i work for a small insurance company. I worked here about 5 years ago and left when I wasn't given the pay I was promised. Fast forward to present and the COO texts me and asks if I am interested in a new position (or know anyone who might be). She described it as auditing different areas of the company, taking Six Sigma classes and creating plan documents. After thinking I said yes, as it was difficult to move to new positions at my current employer and I love auditing. Perfect job.
I get the position and after about a month there is a meeting of about 8 of us including her. A new process is rolled out and they end up moving different responsibilities. I get to manage the claims depart too,because no one else knows claims. There are two examiners and one leaves unexpectedly so now there is one experienced and one new. And I am to train BOTH of them as if neither knows anything about claims processing. So of course I'm screwing up and told her I don't think I'm the right person to manage claims but she tells me I have the wrong people. But she'll send me emails that she doesn't know why she hired me to do this, and I need to work smarter. I am so depressed.
Unfortunately, unless you have a written contract setting forth your terms of employment, and employer is generally free to reassign duties of its employees as needed. This company had already a track record for not keeping its word on failing to raise your pay, so not surprising it again failed to do so with regards to your promised duties. On a practical level, start looking for a job in auditing.
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I think your question identifies a very important issue that many employees face - coming back to an employer and expecting things to be different than a prior experience with the same employer. Many times, the best way to deal with this issue is to request that you and the employer enter into a formal employment agreement. However, this can be difficult to accomplish. In your present situation, I would strongly encourage you to document the issues that you have with the supervisor, including by email. You want to document requests for you to obtained identified training classes or statements identifying deficiencies exhibited by other employees to perform their duties. I would also strongly encourage you to identify your potential solutions to the problems your supervisor identifies or to correct inaccuracies in your supervisor's statements made by email. Unfortunately, as the other answer suggested, this is also a good sign that you should be engaging in a job search.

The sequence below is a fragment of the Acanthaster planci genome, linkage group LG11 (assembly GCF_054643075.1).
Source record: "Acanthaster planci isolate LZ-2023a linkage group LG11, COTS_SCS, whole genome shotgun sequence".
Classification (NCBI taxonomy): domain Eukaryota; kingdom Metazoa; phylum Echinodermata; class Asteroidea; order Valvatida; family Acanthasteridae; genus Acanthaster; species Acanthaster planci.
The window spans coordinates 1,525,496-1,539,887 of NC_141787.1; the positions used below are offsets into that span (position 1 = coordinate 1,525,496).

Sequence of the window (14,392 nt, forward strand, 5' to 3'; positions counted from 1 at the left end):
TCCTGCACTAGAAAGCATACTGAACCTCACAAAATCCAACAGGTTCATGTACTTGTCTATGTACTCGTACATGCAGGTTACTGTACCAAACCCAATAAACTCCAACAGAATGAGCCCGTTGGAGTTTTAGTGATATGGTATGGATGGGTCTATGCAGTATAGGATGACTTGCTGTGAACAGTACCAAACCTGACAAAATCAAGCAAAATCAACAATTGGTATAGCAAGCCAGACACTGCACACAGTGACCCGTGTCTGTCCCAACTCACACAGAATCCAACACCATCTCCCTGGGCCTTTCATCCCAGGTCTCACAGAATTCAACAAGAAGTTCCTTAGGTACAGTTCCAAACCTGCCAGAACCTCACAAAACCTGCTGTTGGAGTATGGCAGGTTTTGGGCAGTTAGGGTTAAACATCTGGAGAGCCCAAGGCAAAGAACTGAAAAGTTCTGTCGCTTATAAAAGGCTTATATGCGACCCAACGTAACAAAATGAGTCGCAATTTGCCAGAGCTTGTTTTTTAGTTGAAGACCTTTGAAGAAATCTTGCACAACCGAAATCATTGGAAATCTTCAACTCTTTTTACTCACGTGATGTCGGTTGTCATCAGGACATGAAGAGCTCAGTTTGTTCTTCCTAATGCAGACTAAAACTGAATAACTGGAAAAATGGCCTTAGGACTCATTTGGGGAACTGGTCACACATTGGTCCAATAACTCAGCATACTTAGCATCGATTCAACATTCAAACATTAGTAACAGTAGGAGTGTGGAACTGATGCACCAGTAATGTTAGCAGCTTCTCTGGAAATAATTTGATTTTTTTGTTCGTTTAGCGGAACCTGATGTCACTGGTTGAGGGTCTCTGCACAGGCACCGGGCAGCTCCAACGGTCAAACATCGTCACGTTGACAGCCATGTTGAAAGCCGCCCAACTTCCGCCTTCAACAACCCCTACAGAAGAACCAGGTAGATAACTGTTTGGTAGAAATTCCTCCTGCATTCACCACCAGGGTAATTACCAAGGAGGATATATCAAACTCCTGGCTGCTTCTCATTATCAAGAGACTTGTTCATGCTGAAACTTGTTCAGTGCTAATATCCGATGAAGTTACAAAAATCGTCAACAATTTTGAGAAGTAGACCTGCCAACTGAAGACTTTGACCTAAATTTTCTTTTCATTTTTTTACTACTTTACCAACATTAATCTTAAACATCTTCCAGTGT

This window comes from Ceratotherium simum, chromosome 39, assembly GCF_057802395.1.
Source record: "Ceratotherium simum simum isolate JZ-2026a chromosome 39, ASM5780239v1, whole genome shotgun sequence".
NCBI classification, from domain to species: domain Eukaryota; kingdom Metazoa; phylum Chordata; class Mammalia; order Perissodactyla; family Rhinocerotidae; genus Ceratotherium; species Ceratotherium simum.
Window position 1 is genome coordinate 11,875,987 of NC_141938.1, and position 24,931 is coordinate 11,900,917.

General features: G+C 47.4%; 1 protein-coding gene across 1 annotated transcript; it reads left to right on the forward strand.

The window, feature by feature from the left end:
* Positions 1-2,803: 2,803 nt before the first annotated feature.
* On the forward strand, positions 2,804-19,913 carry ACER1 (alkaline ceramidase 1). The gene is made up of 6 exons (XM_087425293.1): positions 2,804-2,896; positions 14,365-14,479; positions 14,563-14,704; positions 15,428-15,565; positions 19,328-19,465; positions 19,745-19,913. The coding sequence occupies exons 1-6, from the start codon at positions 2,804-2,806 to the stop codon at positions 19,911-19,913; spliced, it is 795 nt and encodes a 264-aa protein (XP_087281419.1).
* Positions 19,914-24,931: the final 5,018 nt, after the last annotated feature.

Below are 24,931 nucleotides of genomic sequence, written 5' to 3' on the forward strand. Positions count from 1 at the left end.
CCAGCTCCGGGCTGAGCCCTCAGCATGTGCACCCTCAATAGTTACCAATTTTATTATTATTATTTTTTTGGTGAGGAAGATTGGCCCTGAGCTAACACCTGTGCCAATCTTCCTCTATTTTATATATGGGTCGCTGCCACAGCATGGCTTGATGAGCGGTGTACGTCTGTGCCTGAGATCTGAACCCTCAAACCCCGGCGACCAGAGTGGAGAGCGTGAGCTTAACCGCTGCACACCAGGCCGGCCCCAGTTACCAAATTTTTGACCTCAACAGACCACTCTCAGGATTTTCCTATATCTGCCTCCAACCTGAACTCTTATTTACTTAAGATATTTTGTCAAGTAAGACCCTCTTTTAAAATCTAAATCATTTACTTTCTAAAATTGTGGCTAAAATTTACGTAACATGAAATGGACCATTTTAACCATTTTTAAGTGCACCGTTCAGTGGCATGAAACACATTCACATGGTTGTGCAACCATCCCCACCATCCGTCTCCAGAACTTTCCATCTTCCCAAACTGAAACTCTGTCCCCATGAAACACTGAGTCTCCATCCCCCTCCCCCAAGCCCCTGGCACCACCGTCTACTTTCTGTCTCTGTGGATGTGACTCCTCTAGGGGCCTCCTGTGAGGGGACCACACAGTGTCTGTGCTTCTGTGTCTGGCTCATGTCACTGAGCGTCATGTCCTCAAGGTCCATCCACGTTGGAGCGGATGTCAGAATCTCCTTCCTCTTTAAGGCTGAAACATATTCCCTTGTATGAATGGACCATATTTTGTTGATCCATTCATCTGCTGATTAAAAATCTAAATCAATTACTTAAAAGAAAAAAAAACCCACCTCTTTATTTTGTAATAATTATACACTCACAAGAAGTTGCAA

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This simply is not a legal question, sorry.
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